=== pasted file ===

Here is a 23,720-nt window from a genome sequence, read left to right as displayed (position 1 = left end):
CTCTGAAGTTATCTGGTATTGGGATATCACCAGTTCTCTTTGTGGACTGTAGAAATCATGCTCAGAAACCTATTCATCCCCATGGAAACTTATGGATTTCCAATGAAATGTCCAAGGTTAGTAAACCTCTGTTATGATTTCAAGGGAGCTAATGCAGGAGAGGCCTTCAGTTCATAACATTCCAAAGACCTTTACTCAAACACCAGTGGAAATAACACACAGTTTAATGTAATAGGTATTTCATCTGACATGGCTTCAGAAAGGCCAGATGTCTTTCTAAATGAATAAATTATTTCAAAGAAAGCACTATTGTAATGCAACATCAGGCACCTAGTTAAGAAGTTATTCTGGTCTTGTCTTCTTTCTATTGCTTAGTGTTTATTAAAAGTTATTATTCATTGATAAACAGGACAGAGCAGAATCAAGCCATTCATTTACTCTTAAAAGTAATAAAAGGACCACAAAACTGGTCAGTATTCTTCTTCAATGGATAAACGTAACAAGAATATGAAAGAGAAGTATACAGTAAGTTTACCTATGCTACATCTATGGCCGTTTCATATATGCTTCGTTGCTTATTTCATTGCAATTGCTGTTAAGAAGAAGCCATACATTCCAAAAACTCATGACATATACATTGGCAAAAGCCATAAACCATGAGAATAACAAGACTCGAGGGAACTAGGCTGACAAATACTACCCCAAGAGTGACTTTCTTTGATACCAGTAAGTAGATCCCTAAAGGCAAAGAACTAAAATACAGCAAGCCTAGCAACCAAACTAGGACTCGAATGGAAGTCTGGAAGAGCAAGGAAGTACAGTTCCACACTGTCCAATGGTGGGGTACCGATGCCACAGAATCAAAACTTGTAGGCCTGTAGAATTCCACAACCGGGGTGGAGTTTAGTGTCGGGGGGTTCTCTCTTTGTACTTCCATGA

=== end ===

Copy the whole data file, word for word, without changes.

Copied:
Here is a 23,720-nt window from a genome sequence, read left to right as displayed (position 1 = left end):
CTCTGAAGTTATCTGGTATTGGGATATCACCAGTTCTCTTTGTGGACTGTAGAAATCATGCTCAGAAACCTATTCATCCCCATGGAAACTTATGGATTTCCAATGAAATGTCCAAGGTTAGTAAACCTCTGTTATGATTTCAAGGGAGCTAATGCAGGAGAGGCCTTCAGTTCATAACATTCCAAAGACCTTTACTCAAACACCAGTGGAAATAACACACAGTTTAATGTAATAGGTATTTCATCTGACATGGCTTCAGAAAGGCCAGATGTCTTTCTAAATGAATAAATTATTTCAAAGAAAGCACTATTGTAATGCAACATCAGGCACCTAGTTAAGAAGTTATTCTGGTCTTGTCTTCTTTCTATTGCTTAGTGTTTATTAAAAGTTATTATTCATTGATAAACAGGACAGAGCAGAATCAAGCCATTCATTTACTCTTAAAAGTAATAAAAGGACCACAAAACTGGTCAGTATTCTTCTTCAATGGATAAACGTAACAAGAATATGAAAGAGAAGTATACAGTAAGTTTACCTATGCTACATCTATGGCCGTTTCATATATGCTTCGTTGCTTATTTCATTGCAATTGCTGTTAAGAAGAAGCCATACATTCCAAAAACTCATGACATATACATTGGCAAAAGCCATAAACCATGAGAATAACAAGACTCGAGGGAACTAGGCTGACAAATACTACCCCAAGAGTGACTTTCTTTGATACCAGTAAGTAGATCCCTAAAGGCAAAGAACTAAAATACAGCAAGCCTAGCAACCAAACTAGGACTCGAATGGAAGTCTGGAAGAGCAAGGAAGTACAGTTCCACACTGTCCAATGGTGGGGTACCGATGCCACAGAATCAAAACTTGTAGGCCTGTAGAATTCCACAACCGGGGTGGAGTTTAGTGTCGGGGGGTTCTCTCTTTGTACTTCCATGA